Poisoned land creates demand for `clean' food

CAN FARMING GO GREEN? UNITED STATES Organic growth: How other countries face the challenge

The appetite for organically farmed food is booming in the United States, so much so that demand may soon exceed supply. The Trends Research Institute has identified what it calls "a clean-food diet" as one of the top 10 trends of 1996.

"It's a brand new phenomenon, a major trend now hitting the mainstream," said Gerald Celente, executive director of the institute. "We identified it as such because so-called health foods that were once relegated to a niche market, consumed only by `health food nuts', have started appearing for the first time during 1995 in the aisles of the mainstream supermarkets."

Figures released by the Food Marketing Institute show that today 42 per cent of mainstream supermarkets carry organic produce, and 25 per cent of shoppers are now buying organic food at least once a week. A business opportunity has clearly emerged but, in the view of Mr Celente, "demand will outstrip supply because so much of the land has been poisoned and because the majority of the meat is factory-raised - be it pork, chicken or beef".

"Mad cow has had a strong impact here in the US," Mr Celente said. "It's had a strong subliminal effect, reinforcing what we already intuitively believe, raising public consciousness still further about the safety of what we eat, and accelerating the trend towards a clean-food diet."

The government's Centre for Disease Control and Prevention reported that in 1994 some 7 million Americans became ill and 9,100 died from food poisoning. But it is not only the imperative to live more healthily and longer that explains the increased demand for organic produce. Other factors include the emergence of a new generation reared in the doctrines of environmental awareness and a spreading clamour for fresher and better-tasting food.The figures show that organic food sales in the US in 1995 hit $7.6bn (pounds 5bn), up 20 per cent from 1994. These sales were 22 per cent up on 1993. Americans spend $400bn on food annually but Mr Celente forecasts that by 2010 organic food will account for 20 per cent of sales.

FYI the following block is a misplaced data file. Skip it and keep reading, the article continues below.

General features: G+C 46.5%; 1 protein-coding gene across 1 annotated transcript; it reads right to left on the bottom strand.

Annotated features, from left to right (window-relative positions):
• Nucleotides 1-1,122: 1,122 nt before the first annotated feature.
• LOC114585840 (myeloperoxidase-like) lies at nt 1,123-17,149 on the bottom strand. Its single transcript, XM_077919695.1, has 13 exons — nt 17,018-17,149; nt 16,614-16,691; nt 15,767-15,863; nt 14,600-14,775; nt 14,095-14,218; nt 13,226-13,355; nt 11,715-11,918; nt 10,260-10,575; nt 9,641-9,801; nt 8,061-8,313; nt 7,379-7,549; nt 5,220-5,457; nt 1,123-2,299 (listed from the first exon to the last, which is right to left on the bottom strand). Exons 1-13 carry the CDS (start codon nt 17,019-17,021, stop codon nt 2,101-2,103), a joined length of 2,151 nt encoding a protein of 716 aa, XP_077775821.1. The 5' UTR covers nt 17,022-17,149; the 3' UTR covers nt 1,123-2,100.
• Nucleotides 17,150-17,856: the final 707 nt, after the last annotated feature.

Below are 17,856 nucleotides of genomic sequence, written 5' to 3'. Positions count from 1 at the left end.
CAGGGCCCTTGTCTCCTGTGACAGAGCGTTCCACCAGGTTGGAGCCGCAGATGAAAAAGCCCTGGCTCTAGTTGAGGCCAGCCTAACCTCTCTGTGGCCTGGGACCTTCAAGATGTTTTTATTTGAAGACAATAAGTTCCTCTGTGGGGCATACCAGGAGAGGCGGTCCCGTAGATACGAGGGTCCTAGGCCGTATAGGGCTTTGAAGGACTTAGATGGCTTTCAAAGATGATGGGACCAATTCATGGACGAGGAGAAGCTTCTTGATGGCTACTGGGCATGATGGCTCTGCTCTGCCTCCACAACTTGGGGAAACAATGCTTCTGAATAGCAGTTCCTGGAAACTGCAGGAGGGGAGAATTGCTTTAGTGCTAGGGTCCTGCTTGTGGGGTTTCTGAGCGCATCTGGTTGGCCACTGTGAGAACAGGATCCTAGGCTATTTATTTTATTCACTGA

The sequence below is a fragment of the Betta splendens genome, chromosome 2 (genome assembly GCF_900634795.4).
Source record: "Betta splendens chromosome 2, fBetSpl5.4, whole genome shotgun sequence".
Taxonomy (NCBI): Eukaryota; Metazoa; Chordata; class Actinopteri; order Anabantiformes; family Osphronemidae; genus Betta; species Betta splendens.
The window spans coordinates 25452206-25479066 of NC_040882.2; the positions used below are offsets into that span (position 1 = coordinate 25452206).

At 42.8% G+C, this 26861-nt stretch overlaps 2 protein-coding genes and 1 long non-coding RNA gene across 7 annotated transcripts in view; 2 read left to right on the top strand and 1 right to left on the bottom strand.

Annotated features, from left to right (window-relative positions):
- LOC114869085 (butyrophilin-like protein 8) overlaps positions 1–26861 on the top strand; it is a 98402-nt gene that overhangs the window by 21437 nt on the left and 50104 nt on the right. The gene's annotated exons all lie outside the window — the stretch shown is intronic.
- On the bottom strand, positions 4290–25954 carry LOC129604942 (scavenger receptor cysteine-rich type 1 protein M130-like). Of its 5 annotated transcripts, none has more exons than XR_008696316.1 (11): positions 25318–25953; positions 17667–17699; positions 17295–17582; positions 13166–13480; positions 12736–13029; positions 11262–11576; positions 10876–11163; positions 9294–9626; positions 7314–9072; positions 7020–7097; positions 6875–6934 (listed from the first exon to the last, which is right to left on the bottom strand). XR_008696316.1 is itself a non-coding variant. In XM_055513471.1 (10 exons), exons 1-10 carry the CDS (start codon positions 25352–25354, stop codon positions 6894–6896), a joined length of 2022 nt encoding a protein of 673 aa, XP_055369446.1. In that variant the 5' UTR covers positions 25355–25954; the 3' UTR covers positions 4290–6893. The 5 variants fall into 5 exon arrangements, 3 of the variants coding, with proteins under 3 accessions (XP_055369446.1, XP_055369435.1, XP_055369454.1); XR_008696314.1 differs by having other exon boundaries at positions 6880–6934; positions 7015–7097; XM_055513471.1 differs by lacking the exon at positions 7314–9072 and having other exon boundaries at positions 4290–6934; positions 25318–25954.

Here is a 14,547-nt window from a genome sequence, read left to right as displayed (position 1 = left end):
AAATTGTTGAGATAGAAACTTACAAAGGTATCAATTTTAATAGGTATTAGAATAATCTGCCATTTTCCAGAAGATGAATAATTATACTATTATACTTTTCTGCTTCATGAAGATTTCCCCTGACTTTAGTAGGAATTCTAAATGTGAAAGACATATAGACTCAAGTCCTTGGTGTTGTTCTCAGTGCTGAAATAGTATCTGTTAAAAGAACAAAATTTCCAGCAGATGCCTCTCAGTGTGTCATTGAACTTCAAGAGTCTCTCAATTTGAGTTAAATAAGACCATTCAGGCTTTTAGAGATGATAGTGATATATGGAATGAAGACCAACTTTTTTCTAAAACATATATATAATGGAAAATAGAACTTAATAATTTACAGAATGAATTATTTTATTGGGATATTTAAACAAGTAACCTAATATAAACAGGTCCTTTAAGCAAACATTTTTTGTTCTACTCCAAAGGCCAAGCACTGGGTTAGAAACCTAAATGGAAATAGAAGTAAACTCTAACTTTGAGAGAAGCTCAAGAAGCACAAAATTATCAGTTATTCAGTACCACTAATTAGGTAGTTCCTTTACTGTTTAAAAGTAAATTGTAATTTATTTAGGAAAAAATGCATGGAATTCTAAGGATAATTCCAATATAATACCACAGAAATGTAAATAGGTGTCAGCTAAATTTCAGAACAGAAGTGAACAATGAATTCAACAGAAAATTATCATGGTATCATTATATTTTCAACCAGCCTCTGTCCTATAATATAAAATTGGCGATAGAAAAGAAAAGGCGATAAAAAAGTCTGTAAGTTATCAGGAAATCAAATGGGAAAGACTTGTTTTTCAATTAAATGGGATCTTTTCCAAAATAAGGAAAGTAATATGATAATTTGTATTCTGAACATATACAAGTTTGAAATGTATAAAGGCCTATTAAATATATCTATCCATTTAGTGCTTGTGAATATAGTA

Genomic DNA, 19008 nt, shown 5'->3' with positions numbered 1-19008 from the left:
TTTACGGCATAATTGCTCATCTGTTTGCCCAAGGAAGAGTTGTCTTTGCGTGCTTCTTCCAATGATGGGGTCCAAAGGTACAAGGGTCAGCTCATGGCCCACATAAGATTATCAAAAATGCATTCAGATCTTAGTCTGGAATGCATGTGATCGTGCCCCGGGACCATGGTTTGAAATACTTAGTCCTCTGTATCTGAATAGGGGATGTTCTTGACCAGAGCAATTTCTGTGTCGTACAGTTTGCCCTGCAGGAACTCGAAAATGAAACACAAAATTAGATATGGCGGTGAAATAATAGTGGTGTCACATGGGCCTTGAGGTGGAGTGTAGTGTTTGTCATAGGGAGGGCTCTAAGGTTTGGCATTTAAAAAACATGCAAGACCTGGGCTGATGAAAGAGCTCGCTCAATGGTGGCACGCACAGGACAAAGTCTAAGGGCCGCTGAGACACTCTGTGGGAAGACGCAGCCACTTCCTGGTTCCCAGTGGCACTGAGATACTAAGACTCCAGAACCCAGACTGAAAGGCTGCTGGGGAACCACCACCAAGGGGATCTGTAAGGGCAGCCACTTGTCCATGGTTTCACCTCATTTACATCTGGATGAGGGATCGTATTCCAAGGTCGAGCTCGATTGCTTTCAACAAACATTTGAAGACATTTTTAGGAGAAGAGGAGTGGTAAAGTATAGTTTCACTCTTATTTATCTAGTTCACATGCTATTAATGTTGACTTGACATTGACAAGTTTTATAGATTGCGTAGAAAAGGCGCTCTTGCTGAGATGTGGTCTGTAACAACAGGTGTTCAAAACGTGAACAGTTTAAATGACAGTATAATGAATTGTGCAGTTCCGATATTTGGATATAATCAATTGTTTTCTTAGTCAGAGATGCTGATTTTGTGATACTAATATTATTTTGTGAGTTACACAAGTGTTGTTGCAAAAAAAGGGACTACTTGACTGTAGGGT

The trend is reflected most eloquently in the burgeoning number of health- food supermarkets. In 1991 there were 195. Now there are more than 700.

There are 7,000 government-certified organic farms and dozens of sites have emerged on the Internet providing opportunities to buy produce direct from organic farmers.

The variety of organic foods on offer has been growing exponentially. The list includes soups, pizzas, baby foods, soft drinks and even pet food. More than 60 per cent of regular organic food shoppers have a college degree; 73 per cent are under 45; and the average income of health food devotees is $36,000, $5,000 above the national average. "For those who have the means and hear the message, a clean-food diet will become a new-millennium status symbol," Mr Celente predicted.

News
Russia Today’s new UK channel began broadcasting yesterday. Discussions so far have included why Britons see Russia as ‘the bad guy’
news

New UK station Russia Today gives a very bizarre view of Britain

News
people
News
people
Voices
Left: An illustration of the original Jim Crowe, played by TD Rice Right: A Couple dressed as Ray and Janay Rice
voices

By performing as African Americans or Indians, white people get to play act a kind of 'imaginary liberation', writes Michael Mark Cohen

PROMOTED VIDEO
Have you tried new the Independent Digital Edition apps?
News
ebooksAn unforgettable anthology of contemporary reportage
News
i100
Arts and Entertainment
Hand out press photograph/film still from the movie Mad Max Fury Road (Downloaded from the Warner Bro's media site/Jasin Boland/© 2014 Warner Bros. Entertainment Inc.)
films'You have to try everything and it’s all a process of elimination, but ultimately you find your path'
Arts and Entertainment
Imelda Staunton as Dolores Umbridge in the Harry Potter films
books

New essay by JK Rowling went live on Pottermore site this morning

News
people

Top Gear presenter is no stranger to foot-in-mouth controversy

Arts and Entertainment
Keira Knightley and Benedict Cumberbatch at the premiere of The Imitation Game at the BFI London Film Festival
filmsKeira Knightley tried to miss The Imitation Game premiere to watch Bake Off
News
i100
Latest stories from i100
Have you tried new the Independent Digital Edition apps?
Independent Dating
and